After the encouraging gains in many Andean countries where recent economic growth in Ecuador, Peru, and Bolivia had lifted education, citizen wealth, health, and living standards, one gets the sense that this is unraveling in a case study of what globalization gives, it then takes away. We met with two young doctors. They were originally from Honduras, but had trained for seven years in the vaunted Cuban healthcare system. They wanted to practice in rural areas where the need was greatest, but Honduras had no government program to support their work, so then ended up in Ecuador about 4 hours by bus from Quito. I asked them to rank the healthcare systems they knew and how the economic situation was impacting healthcare. Not surprisingly, they said of the three, Cuba was first, Honduras last, and Ecuador in-between. As for the economy, they were still getting paid, so at least that was something they said, but they could already see shortages starting to show up in medicine supplies.

Being forced to root for the price of a barrel of oil to go up just about says it all about the unsustainable economy we have built in the world.

DSCN1350

DSCN1349

Facebooktwitterredditpinterestlinkedinmail

No End to Recession without a Solution to Housing Crisis

Mortgage & Housing Crisis

New Orleans    I’m going to keep this short and sweet, and the message will be clear.  The economy in the USA is showing some signs of improvement.  More jobs are coming into the statistics.  The President is getting a bounce in his step.  This is all good news.

Obama will have trouble winning without these trends continuing to improve.  And, that is nowhere near as important as the fact that working families are still in terrible shape throughout the country!

I don’t believe that we can get out of the recession or that Obama can salvage this mess without finally booting Treasury Secretary Geithner and bending Wall Street and the banks to the rack and at last getting them to right size the mortgages to the appropriate water level since millions now owe more than their houses are worth.  Doing so will allow there to finally be a real loan modification program rather than all of the promises and fakery – run by the banks! – that we have seen for the last three years plus.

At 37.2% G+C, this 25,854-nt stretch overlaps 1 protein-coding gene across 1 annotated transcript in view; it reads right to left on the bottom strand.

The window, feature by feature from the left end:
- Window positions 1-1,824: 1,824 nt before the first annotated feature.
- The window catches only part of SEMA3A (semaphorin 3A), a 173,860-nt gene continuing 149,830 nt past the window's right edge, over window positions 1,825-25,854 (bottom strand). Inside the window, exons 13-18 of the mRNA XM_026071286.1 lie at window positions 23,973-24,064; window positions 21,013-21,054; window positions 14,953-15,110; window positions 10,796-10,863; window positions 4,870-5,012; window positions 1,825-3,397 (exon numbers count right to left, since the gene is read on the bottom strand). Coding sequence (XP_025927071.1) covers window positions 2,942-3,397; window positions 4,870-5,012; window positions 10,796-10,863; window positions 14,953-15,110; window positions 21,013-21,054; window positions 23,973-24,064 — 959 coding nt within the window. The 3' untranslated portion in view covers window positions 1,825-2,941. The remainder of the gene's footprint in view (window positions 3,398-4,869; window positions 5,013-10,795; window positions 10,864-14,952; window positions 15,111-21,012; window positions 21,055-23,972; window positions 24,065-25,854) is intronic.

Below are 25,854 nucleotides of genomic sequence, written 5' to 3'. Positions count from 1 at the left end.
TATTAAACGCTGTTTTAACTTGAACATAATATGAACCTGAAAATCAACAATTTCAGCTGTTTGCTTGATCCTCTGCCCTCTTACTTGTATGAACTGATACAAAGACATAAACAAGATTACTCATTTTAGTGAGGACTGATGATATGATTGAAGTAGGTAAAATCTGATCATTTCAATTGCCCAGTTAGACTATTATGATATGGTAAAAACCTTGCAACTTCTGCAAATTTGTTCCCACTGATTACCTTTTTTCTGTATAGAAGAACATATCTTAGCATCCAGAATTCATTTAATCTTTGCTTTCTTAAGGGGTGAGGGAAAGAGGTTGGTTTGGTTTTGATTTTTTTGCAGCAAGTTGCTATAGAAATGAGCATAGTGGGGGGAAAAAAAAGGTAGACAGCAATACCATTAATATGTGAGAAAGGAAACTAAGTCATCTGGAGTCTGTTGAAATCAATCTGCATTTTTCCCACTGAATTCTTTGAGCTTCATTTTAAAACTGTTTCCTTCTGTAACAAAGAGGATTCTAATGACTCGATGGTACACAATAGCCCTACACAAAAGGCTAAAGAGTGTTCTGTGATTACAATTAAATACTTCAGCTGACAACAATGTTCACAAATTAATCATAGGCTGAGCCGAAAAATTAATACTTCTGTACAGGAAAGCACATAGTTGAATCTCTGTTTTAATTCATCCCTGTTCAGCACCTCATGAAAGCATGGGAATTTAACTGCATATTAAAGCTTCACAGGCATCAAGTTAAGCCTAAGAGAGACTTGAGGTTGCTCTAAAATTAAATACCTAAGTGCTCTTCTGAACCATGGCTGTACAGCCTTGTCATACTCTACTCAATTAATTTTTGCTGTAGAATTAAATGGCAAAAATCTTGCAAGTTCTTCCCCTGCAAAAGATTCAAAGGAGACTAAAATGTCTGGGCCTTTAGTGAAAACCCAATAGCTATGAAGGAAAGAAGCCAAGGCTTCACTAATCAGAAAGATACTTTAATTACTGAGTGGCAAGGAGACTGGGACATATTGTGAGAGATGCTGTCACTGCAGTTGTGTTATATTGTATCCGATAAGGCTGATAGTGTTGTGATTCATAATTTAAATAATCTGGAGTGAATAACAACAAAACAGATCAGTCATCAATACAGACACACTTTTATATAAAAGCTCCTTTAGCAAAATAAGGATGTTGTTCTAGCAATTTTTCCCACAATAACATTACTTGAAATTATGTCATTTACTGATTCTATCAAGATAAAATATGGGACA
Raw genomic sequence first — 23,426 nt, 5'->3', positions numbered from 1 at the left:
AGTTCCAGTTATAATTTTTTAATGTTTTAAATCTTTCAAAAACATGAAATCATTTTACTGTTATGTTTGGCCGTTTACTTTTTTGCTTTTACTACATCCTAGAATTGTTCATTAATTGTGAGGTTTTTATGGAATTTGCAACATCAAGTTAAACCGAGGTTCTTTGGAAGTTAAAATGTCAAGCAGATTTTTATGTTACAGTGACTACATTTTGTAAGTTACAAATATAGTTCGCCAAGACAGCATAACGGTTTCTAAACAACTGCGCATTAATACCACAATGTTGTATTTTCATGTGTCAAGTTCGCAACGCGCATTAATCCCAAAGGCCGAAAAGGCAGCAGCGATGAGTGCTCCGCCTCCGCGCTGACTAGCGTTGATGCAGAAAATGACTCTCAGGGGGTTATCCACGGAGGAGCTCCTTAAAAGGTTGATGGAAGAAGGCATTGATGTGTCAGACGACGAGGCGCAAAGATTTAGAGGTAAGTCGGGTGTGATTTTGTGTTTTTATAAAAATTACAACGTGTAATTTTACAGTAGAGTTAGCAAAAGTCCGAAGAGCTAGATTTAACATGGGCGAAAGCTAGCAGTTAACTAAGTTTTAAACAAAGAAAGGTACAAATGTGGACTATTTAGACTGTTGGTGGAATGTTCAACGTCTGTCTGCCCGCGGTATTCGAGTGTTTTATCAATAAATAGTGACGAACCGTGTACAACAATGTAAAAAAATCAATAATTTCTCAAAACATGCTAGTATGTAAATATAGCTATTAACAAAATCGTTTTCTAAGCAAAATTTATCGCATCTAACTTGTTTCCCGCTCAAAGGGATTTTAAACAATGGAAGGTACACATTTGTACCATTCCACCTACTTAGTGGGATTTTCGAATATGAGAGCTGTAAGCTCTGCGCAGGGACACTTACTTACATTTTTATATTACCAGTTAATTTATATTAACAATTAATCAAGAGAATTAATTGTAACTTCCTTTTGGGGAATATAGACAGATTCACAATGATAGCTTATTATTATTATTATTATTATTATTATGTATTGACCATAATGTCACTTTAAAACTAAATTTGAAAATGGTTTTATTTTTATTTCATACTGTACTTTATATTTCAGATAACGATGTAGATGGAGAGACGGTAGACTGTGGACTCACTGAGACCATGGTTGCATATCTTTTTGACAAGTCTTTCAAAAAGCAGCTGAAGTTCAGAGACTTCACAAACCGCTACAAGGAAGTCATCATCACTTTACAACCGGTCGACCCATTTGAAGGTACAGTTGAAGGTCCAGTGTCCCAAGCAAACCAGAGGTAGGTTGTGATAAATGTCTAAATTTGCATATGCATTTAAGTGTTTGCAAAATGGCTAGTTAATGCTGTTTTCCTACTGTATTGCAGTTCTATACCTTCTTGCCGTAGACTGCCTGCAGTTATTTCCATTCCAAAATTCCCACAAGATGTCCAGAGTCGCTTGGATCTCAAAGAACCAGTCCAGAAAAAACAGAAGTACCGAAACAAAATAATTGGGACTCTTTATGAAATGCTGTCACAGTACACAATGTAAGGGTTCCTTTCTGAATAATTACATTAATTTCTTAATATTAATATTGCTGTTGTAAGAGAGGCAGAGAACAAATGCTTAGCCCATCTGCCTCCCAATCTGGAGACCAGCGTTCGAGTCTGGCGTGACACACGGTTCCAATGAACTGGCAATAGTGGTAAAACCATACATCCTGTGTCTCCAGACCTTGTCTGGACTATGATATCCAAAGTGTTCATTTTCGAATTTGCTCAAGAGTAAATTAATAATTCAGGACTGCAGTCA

Standing next to a fellow from my high school class that I hadn’t seen for decades the other night, he mentioned he ran a fairly good sized bunch of mutual funds out of Omaha, Nebraska.  I kidded him about Warren Buffet.  He said the dude was amazing.  We talked about the fact that his daughter was working for Buffet’s daughter and actually helping her get something right about the philanthropy she was doing, and we even both agreed that it was too bad that Buffet had moved his money over to Gates rather than putting his own stamp on the funds, since he would have spent them better.  I asked what his reading on the economy was, and he quietly shook his head and said, “housing, it can’t get settled until housing gets settled.”  I said I couldn’t agree more.

Later I looked him up on Google to see what the story was on the funds he managed.  It turned out that my friend and classmate Wally Weitz manages $4 billion worth in these funds and has for almost 30 years.   One link claimed Fortune magazine called Wally, “the other Sage of Omaha.”

Damn!  I knew I was right, now I think it’s unanimous, if folks are seeing this from the top, the same way it feels at the bottom, then somehow the White House needs to finally get the message and get it done.

 

Facebooktwitterredditpinterestlinkedinmail